Nov 13

Akbar Ormes – Player Profile

Player Profile – Akbar Ormes

Akbar OrmesAkbar has been an active member of the POTTC and South Park clubs for many years.  Akbar helped found the POTTC, and serves the club as vice-president, treasurer, and head coach.  He has become famous locally for his passion for the game, his tireless coaching efforts, and his attention to technical detail.  Akbar has watched thousands of hours of table tennis, typically of world class play and Chinese national training.   As a player, Akbar incorporates the most modern Chinese play concepts, providing a basis to compete at almost any level.

First, please tell us a little about yourself and life outside of pong? Interests, hobbies?

I am a stay at home dad and loving it. To be honest most of my free time is spent watching and thinking about table tennis.

How did you get in to playing pong?

I started playing in the early 90’s but only played for a year or so. About 4 years ago my son wanted to learn how to play so I took him to the SPTTC. He decided that TT was not for him, and stopped playing about 8 months after he started. I decided to stay with the sport.

How did your interest evolve to such a high level?

It started with a conversation with a fellow club member, Matt Sakaduski, about why the Chinese players are so much better than players from other parts of the world. We decided to try to reverse engineer the way they play and one thing led to another….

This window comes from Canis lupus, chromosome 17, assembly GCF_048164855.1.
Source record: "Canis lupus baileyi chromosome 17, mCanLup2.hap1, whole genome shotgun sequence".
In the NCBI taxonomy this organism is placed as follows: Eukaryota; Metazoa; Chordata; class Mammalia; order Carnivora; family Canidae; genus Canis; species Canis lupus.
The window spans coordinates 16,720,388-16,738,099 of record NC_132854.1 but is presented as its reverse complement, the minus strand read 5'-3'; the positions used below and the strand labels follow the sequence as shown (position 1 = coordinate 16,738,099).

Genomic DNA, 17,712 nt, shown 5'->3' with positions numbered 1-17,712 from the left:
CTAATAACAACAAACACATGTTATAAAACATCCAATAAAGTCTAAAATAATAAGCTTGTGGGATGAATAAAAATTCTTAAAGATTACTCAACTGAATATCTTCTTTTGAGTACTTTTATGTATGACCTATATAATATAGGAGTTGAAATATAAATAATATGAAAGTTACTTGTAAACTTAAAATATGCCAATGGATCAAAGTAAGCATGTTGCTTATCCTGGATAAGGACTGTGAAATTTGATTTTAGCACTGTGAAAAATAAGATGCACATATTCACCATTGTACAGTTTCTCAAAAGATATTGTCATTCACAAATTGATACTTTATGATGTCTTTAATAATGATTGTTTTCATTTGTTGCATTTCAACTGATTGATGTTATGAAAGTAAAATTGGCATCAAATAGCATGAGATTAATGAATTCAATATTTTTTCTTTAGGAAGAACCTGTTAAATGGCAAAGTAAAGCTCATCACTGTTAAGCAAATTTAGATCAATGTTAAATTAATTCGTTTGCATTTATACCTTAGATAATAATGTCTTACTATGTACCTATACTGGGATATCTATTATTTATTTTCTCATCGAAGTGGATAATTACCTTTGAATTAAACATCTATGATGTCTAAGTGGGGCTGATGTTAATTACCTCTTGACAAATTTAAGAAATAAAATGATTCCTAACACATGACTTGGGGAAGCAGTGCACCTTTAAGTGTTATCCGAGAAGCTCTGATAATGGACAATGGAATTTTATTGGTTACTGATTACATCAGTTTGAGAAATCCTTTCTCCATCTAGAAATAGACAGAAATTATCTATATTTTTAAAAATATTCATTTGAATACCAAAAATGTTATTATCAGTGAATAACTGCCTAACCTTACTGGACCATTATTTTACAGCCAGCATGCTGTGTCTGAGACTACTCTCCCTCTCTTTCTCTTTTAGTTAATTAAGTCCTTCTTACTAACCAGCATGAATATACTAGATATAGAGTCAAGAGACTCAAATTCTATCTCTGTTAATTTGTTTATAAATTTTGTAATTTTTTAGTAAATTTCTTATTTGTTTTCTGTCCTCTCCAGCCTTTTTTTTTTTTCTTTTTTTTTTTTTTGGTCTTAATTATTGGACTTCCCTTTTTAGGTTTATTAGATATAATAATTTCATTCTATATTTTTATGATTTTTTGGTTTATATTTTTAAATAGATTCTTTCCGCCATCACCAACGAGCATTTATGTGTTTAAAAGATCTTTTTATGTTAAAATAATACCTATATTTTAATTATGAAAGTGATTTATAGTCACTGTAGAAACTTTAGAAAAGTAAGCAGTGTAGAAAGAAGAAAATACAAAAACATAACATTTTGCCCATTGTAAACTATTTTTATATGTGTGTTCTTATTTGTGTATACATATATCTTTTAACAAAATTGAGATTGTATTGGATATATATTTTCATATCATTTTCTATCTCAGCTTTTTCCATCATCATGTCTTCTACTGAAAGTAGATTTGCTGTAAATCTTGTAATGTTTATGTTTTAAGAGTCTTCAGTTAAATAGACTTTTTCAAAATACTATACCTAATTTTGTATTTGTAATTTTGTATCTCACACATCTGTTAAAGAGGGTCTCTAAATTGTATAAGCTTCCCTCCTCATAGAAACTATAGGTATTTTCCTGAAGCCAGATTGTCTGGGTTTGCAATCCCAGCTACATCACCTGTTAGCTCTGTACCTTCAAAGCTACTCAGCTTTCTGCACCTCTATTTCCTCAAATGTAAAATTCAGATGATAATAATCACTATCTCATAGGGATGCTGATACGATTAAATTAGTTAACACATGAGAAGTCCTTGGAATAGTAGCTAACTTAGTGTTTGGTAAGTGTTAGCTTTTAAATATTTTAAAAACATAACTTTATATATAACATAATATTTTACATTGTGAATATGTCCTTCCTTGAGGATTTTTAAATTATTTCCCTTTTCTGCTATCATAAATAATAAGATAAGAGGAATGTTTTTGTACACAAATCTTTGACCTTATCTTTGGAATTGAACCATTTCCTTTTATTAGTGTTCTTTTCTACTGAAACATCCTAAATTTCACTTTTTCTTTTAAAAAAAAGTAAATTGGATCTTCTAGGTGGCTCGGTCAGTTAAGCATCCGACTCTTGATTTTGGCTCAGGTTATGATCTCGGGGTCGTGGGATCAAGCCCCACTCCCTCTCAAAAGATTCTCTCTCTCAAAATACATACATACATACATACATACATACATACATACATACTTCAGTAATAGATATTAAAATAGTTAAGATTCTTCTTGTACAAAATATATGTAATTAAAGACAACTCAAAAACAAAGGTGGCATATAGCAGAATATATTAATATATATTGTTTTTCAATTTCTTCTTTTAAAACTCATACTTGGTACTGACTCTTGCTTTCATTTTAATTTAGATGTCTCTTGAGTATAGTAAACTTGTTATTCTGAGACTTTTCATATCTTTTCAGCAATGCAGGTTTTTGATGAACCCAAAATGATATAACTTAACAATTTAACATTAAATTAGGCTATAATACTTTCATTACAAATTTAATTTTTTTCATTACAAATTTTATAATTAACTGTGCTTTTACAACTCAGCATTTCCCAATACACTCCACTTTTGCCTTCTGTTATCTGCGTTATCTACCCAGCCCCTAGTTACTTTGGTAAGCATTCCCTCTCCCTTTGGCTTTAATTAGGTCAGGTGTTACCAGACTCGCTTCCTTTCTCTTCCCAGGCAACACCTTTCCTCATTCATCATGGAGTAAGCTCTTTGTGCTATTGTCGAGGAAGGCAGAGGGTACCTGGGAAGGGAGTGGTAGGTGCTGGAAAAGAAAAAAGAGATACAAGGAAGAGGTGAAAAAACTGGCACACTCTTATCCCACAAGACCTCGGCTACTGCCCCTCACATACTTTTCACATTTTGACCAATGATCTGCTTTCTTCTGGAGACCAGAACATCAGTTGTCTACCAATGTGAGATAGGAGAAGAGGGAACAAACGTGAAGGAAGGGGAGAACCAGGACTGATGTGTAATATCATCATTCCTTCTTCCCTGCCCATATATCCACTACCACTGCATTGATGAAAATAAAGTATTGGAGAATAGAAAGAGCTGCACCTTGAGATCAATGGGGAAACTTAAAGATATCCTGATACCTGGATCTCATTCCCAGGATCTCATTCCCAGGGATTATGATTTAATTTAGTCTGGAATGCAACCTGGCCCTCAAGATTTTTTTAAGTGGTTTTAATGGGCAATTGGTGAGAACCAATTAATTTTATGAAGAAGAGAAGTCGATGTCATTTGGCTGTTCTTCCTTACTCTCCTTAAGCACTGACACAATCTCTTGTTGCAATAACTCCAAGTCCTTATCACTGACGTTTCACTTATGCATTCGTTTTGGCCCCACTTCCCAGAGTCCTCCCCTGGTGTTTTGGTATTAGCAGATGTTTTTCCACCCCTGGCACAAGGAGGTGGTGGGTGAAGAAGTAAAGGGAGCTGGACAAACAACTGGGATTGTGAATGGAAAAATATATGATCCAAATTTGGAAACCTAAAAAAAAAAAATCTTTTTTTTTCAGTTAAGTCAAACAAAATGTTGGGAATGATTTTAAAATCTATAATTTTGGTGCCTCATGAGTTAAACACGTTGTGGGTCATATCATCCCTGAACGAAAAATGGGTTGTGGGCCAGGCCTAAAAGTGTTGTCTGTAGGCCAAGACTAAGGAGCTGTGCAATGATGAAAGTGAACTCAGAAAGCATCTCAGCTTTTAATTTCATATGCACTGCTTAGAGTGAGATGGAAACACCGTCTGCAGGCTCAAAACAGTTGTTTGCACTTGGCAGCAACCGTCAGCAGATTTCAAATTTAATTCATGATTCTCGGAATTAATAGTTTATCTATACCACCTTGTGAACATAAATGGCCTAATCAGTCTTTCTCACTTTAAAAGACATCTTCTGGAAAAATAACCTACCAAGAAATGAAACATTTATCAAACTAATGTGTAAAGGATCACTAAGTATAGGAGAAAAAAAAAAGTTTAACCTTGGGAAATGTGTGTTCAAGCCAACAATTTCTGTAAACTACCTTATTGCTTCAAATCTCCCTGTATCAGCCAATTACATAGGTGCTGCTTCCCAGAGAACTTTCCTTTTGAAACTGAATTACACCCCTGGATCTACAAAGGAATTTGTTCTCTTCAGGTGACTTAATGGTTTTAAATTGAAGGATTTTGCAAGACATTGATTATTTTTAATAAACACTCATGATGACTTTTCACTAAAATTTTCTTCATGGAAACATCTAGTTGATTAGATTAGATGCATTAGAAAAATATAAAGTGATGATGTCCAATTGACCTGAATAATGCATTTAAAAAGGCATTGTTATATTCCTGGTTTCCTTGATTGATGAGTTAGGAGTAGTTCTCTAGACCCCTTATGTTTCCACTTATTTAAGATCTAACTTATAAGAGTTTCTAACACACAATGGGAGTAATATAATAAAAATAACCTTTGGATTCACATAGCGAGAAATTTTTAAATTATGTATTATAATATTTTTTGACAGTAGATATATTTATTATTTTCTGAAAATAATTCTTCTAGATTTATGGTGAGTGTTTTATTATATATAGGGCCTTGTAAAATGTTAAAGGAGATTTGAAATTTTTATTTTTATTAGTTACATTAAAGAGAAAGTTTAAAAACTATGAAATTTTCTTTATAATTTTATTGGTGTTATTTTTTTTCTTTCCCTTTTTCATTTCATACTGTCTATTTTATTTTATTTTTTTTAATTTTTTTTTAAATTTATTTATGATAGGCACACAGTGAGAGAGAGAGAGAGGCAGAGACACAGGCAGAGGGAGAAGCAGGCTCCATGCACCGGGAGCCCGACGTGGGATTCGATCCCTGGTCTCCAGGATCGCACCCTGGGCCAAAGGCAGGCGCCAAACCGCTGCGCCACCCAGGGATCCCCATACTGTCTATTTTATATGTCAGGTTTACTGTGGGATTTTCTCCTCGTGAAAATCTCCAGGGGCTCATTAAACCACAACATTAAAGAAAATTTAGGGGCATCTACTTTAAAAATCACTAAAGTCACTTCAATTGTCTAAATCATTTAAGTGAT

How would you describe your playing style?

Two wing attacker/looper. I use the Chinese penhold grip and hit my backhand the same way a shekehands player would.

What are your strengths and weaknesses as a player?

My biggest strength is my service game, next would be my backhand drive. Biggest weakness would have to be service return and footwork.

Are there particular players that you like to model?

Wang Hao, Xu Xin, and Ma Lin are the main standards, as they are all penhold players. However with advent of the “RPD” (reverse penhold backhand) the distinction in play style is less apparent.

How would you describe your approach to coaching?

I prefer to have students attain a strong technical foundation with their strokes mechanics and footwork before training the tactical sequences.

What do you see as most lacking in our local players?

Footwork and efficient stroke mechanics.

How could this be remedied?

Lots and lots of multball training with focused attention on the quality of the stroke mechanics, and footwork.

What would you like to see in our area to advance the sport?

A robust youth development program. Also a broad program for seniors as I believe TT to be very beneficial both cognitively and physically for the elderly.

Last, you have been notorious for working on certain aspects of your game during matches.   Basically you sacrifice wins for practice at technical aspects.   When do you think we will get a chance to see the whole package, and how far can you go?

LOL My best play seems to be at tournaments so that’s where I am more inclined to let it all out. I don’t have enough time to train as much as I would like, so sometimes I treat league matches as practice matches. Unfortunately I have chosen a style of play that relies on being very active, and as I age it becomes more difficult to maintain my style of play. I don’t think that I can get much better than I am now but I am OK with that. I still enjoy playing for those few points that are perfect. If I don’t win every game or match it’s not a big deal to me.

 

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